Postpone the passage of the Aboriginal Land Rights Act Bill

Postpone the passage of the Aboriginal Land Rights Act Bill

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August 29, 2006

(contributed by Derek Lane)

I found another article at ENIAR – which is admittedly old (before the legislation was passed) but by a bloke who seems to know the reality and puts it quite well…

11 August 2006 – Aboriginal and Torres Strait Islander Social Justice Commissioner Tom Calma has grave concerns about the amendments to the Aboriginal Land Rights Act (Northern Territory) 1976, which is currently being debated in the Senate.

Commissioner Calma said: “I urge the government to postpone the passage of this Bill until there is more detail regarding the impact of the implementation of the legislation and until land owners have been informed and given the opportunity to provide input into this process.

“The federal Government has not consulted with Aboriginal land owners on significant aspects of the legislation. Minister Brough claims that these amendments have been negotiated over the past nine years, however new amendments were added to the Bill just before its introduction – the 99-year lease provision is one such amendment.

The proposed lease provisions will effectively take away the rights of the traditional owners to decide who and what takes place on their ancestral lands for 99 years. Companies, services and non-traditional owners will be able to lease land from the government rather than obtaining consent from the land owners on a case-by-case basis. “In effect, the land owners will lose control of their land for four generations.

The provision for extension of the 99-year leases means that the land may never be returned to my people should this experiment fail,” said Mr Calma. “While I believe that economic development opportunities are essential for the well-being of Aboriginal communities, I don’t think 99-year leases will provide that economic opportunity.

Last year I undertook extensive research into land leasing and my research confirmed that dividing Aboriginal land into small parcels leads to extensive administrative costs, few if any economic benefits for Aboriginal people, and the loss of our ancestral lands. When the Word Bank introduced individual land tenure policies in the 1970s they failed to such an extent that they are now reversing this strategy in an effort to undo the damage.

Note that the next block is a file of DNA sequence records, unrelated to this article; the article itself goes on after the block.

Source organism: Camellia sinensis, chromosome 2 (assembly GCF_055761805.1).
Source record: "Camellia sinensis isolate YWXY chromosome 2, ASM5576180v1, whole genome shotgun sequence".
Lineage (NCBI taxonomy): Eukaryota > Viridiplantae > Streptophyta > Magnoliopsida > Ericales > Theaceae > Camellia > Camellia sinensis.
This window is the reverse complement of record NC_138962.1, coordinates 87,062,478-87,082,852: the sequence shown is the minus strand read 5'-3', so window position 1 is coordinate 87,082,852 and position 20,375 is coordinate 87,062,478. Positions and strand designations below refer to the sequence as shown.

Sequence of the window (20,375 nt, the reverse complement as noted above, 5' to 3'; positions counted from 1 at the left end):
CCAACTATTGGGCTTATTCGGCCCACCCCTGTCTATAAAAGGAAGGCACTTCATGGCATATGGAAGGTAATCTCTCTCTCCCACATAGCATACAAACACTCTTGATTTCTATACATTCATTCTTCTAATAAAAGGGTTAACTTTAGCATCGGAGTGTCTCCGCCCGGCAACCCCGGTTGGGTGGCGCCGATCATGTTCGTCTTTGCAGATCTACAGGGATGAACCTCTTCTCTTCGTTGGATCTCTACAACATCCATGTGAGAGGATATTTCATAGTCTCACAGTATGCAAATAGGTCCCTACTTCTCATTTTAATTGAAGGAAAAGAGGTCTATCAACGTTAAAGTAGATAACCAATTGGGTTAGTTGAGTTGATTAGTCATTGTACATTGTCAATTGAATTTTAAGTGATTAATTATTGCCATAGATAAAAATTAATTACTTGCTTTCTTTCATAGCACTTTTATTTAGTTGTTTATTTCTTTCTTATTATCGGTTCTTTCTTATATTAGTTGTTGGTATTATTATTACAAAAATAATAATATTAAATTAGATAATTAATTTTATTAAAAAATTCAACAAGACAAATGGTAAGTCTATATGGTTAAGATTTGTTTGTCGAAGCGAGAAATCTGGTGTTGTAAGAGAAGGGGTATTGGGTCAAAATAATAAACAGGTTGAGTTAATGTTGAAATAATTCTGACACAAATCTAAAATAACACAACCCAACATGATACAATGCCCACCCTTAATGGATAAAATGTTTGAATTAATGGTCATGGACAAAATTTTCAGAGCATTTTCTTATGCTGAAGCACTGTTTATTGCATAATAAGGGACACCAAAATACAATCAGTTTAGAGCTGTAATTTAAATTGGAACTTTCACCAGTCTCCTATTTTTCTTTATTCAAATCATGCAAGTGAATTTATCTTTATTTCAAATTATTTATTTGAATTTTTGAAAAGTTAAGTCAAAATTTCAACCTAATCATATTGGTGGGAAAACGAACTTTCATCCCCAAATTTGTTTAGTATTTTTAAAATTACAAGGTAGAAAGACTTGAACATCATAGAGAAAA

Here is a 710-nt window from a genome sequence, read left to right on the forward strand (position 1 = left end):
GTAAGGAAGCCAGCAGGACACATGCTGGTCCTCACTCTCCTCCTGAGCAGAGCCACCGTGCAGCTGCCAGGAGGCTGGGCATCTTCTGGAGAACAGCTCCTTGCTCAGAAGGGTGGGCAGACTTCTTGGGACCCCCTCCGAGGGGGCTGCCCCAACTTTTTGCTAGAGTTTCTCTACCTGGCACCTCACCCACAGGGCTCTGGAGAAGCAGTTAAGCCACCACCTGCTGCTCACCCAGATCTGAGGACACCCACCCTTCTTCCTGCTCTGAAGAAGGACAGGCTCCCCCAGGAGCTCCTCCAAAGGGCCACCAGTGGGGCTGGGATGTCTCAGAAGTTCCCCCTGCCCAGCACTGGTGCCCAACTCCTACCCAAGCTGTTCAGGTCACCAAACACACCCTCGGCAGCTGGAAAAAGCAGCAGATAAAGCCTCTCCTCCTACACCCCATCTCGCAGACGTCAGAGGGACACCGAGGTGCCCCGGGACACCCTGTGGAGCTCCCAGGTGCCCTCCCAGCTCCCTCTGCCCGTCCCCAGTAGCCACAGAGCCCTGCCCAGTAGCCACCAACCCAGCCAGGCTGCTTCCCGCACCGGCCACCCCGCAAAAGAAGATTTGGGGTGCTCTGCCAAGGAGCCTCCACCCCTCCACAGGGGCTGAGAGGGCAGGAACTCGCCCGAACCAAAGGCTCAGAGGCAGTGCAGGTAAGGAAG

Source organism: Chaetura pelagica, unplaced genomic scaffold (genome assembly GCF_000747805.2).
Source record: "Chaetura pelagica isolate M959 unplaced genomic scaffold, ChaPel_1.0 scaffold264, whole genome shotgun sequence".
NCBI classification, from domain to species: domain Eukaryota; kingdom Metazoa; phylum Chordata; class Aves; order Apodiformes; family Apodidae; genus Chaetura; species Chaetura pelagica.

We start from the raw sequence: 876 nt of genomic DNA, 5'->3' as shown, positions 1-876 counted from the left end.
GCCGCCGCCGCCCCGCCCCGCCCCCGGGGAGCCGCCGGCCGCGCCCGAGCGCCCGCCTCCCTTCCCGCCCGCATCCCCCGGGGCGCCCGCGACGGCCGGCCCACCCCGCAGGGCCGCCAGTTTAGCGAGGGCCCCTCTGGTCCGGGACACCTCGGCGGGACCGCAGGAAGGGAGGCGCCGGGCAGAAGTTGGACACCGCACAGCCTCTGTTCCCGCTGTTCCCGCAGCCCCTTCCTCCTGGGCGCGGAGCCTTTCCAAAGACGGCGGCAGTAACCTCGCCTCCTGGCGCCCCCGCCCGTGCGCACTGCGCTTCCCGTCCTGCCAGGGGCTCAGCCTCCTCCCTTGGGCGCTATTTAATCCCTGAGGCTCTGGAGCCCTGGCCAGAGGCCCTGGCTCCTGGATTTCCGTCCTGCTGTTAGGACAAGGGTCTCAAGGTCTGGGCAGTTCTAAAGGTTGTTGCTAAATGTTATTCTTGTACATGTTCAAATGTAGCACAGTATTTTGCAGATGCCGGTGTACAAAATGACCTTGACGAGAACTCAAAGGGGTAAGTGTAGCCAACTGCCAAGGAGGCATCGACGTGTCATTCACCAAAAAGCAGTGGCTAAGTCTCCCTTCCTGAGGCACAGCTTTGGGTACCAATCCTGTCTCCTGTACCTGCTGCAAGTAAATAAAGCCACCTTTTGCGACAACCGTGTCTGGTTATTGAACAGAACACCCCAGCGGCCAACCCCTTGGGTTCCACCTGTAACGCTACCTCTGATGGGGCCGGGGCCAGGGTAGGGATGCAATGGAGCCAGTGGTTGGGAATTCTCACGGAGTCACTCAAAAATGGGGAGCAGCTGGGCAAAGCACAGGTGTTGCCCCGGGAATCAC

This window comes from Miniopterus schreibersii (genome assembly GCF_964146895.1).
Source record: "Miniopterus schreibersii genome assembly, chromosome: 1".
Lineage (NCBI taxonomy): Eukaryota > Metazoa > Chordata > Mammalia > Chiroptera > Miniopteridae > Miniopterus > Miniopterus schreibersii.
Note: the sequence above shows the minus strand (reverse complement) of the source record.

Similarly, both the USA and New Zealand are reversing individual land titling policies because of the problems they have created regarding succession rights, the cost of administration, and the fact that they have eroded Indigenous land rights and delivered few if any benefits. “My concern about the amendments is that they will do the opposite of what they intend. They have the potential to create poverty rather than lead to its alleviation,” Commissioner Calma said. “I would like to see a lot more detail about these amendments. I want to know exactly how the government will pay for the lease proposal.

If the money is to come from our Aboriginal Benefits Account, then how much will they take and for how long? My people need to know this detail. If we are expected to pay for the cost of the leases over time through rent payments, then what will it cost to lease land from the government, and what will the land rates cost? In addition, if the leases are to encourage home ownership as the federal Government claims, then how will these mortgages be secured and how much will insurance cost in remote communities for these loans? None of this detail is currently available.

“I implore the government to provide my people with the basic courtesy of explaining this legislation and listening to their views about its impacts – no other Australian would accept radical changes to their land tenure arrangements without extensive negotiation. “I would also like to remind the government that land rights were not set up with the sole purpose of facilitating economic development.

Land rights were set up in acknowledgment of dispossession, for social, communal, residential, cultural and spiritual purposes. In my view, the 99-year leases are compulsory acquisition under another guise. All I am asking here is to give Aboriginal people the same basic rights as other Australians.”

Source: HREOC

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